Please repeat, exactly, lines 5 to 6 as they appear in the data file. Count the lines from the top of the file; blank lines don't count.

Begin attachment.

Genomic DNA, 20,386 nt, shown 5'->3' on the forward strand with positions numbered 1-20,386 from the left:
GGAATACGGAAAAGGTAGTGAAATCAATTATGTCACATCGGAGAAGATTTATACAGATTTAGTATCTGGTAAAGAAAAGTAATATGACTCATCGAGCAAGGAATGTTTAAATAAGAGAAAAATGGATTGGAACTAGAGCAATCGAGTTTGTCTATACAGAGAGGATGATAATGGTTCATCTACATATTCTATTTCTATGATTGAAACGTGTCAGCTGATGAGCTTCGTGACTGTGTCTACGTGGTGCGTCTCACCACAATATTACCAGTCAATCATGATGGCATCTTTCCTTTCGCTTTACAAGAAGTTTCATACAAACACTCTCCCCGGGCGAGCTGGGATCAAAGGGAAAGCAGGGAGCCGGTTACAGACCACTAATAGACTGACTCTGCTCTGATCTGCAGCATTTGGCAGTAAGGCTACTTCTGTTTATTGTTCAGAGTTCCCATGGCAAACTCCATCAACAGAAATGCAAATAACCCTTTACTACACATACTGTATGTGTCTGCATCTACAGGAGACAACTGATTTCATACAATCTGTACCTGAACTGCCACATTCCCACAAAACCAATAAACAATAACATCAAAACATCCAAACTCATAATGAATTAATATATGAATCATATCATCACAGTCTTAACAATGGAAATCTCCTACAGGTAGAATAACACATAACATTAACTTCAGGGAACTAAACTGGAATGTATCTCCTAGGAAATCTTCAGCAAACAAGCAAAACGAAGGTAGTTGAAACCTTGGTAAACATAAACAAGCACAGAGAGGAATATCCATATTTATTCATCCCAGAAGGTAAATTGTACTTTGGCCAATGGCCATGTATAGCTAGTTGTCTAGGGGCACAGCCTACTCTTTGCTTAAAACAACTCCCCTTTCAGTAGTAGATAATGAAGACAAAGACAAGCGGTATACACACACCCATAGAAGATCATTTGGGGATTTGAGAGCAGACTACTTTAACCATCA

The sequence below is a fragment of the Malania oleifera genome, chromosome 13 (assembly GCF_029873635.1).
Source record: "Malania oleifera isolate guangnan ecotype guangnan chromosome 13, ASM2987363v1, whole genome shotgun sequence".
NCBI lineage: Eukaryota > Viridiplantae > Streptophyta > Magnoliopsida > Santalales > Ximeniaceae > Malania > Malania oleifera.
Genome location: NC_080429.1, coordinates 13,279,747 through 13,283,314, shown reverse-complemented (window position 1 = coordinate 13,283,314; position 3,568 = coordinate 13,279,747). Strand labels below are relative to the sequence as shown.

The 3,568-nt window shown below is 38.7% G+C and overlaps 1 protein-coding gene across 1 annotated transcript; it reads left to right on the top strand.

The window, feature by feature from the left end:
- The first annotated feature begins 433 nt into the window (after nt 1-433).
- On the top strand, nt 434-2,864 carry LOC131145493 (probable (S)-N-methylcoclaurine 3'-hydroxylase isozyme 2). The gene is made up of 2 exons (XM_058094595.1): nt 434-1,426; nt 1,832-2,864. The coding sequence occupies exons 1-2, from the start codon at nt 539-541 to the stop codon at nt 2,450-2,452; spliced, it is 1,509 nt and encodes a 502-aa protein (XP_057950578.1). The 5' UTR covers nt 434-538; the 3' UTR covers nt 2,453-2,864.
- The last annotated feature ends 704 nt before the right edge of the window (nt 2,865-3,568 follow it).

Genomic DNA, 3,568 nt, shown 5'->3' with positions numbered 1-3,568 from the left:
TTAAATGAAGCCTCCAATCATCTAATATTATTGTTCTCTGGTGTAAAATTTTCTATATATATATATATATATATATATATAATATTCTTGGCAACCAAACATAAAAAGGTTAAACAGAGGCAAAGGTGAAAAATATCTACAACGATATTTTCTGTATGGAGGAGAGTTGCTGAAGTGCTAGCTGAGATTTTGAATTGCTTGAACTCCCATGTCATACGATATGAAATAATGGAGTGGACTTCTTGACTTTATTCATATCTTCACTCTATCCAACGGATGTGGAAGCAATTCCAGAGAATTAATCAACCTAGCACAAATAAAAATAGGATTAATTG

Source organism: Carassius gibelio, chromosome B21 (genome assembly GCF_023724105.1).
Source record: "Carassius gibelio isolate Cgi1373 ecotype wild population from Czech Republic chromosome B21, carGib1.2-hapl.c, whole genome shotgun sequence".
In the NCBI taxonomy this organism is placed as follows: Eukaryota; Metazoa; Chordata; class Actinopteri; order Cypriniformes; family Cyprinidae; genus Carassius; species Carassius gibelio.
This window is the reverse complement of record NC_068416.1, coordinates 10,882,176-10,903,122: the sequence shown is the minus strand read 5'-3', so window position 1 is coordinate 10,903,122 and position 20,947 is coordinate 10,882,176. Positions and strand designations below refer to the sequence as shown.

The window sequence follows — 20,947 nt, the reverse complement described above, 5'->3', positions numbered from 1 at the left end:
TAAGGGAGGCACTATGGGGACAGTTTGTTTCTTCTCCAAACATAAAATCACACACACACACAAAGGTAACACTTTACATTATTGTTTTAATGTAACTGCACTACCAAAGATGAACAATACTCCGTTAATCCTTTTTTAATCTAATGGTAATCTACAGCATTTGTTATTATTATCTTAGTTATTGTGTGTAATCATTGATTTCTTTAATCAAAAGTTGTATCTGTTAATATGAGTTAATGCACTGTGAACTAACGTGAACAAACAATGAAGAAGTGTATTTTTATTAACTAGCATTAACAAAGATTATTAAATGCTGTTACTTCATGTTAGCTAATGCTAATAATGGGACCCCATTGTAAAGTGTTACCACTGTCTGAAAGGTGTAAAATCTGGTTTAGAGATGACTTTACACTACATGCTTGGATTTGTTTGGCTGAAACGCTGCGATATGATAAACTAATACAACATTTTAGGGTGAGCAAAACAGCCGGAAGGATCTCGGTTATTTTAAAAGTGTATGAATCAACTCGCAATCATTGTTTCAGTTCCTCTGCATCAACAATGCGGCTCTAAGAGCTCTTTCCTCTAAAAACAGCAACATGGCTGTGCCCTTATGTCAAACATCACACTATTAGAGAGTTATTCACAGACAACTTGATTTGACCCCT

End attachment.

NCBI lineage: Eukaryota > Viridiplantae > Streptophyta > Magnoliopsida > Santalales > Ximeniaceae > Malania > Malania oleifera.
Genome location: NC_080429.1, coordinates 13,279,747 through 13,283,314, shown reverse-complemented (window position 1 = coordinate 13,283,314; position 3,568 = coordinate 13,279,747). Strand labels below are relative to the sequence as shown.